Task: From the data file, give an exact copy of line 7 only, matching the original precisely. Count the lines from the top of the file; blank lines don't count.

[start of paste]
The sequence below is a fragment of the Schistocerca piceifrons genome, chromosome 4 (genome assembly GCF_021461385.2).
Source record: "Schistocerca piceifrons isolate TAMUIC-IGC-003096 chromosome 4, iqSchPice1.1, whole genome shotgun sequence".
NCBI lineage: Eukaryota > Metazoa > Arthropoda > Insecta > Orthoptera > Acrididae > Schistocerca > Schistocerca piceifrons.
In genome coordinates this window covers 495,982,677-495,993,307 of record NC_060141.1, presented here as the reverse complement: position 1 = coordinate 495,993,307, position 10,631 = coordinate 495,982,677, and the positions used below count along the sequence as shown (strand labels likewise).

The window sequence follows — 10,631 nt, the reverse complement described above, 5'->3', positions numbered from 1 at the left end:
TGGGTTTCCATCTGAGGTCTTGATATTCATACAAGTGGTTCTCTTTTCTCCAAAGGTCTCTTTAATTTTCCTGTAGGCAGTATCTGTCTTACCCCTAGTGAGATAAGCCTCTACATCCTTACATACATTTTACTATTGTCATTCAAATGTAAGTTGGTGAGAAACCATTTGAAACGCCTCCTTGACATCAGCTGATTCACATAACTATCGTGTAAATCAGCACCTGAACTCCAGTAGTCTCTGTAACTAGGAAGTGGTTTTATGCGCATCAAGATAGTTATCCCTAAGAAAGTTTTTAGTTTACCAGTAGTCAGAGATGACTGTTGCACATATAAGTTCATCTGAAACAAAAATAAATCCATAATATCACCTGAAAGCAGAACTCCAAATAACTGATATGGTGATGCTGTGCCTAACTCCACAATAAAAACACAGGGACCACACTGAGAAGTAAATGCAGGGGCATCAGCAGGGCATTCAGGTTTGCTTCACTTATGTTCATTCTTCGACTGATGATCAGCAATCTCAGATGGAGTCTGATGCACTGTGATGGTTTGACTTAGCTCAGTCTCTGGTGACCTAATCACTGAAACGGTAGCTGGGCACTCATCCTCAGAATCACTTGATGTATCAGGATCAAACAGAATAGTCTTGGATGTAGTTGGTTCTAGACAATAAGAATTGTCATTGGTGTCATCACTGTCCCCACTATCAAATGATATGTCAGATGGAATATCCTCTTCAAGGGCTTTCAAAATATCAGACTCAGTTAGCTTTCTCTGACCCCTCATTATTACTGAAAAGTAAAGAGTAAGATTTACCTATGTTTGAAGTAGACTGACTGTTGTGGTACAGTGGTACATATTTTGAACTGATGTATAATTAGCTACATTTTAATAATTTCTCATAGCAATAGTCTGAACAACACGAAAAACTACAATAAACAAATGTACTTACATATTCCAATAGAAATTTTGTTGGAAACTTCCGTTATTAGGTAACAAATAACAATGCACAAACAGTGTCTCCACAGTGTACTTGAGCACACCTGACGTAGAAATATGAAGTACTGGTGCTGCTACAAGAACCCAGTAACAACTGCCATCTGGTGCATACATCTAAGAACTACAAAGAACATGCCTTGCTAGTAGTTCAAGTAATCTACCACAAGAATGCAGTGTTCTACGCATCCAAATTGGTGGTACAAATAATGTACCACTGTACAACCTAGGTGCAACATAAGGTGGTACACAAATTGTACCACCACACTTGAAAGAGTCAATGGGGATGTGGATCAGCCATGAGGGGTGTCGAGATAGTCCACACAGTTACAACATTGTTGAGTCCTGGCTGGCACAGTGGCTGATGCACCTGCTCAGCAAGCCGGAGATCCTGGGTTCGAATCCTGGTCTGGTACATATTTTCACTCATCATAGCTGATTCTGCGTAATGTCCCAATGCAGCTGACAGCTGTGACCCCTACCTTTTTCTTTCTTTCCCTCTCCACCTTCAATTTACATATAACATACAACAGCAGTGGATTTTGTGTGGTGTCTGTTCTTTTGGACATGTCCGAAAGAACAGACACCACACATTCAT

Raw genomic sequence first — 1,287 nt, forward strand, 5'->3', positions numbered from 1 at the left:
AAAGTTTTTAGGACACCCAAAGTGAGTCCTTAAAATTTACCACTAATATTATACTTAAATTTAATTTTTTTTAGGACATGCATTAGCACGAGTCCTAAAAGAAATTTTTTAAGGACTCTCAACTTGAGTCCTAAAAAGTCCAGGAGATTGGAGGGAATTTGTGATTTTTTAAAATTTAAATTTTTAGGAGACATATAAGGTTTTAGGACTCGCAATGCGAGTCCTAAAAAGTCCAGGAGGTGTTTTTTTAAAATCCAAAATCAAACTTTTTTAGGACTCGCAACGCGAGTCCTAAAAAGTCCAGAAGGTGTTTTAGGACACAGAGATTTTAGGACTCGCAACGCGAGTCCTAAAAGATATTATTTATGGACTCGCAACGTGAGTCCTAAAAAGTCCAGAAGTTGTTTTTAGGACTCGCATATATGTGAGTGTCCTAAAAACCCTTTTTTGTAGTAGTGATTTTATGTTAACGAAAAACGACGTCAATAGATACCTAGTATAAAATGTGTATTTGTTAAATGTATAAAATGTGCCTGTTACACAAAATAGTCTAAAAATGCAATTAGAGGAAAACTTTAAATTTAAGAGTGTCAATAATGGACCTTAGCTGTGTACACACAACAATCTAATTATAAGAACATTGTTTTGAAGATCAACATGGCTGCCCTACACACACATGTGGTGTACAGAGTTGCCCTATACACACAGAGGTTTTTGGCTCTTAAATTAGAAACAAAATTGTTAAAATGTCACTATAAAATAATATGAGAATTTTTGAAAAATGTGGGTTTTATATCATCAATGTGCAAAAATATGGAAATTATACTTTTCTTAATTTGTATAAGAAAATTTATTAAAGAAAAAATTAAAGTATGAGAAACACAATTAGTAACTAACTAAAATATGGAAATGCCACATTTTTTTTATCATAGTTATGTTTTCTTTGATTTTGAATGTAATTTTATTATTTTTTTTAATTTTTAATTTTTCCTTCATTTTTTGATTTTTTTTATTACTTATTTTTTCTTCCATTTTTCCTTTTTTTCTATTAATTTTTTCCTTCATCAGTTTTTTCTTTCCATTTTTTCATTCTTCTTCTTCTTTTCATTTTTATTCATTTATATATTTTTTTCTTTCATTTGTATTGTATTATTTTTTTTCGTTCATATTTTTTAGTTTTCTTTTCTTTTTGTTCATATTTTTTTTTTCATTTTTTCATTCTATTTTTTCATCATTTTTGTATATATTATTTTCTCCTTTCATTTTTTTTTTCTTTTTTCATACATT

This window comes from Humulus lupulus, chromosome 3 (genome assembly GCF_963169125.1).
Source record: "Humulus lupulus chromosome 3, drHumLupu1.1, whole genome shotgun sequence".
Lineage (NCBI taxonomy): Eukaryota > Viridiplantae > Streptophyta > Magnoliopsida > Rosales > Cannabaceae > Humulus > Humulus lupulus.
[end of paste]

Raw genomic sequence first — 1,287 nt, forward strand, 5'->3', positions numbered from 1 at the left: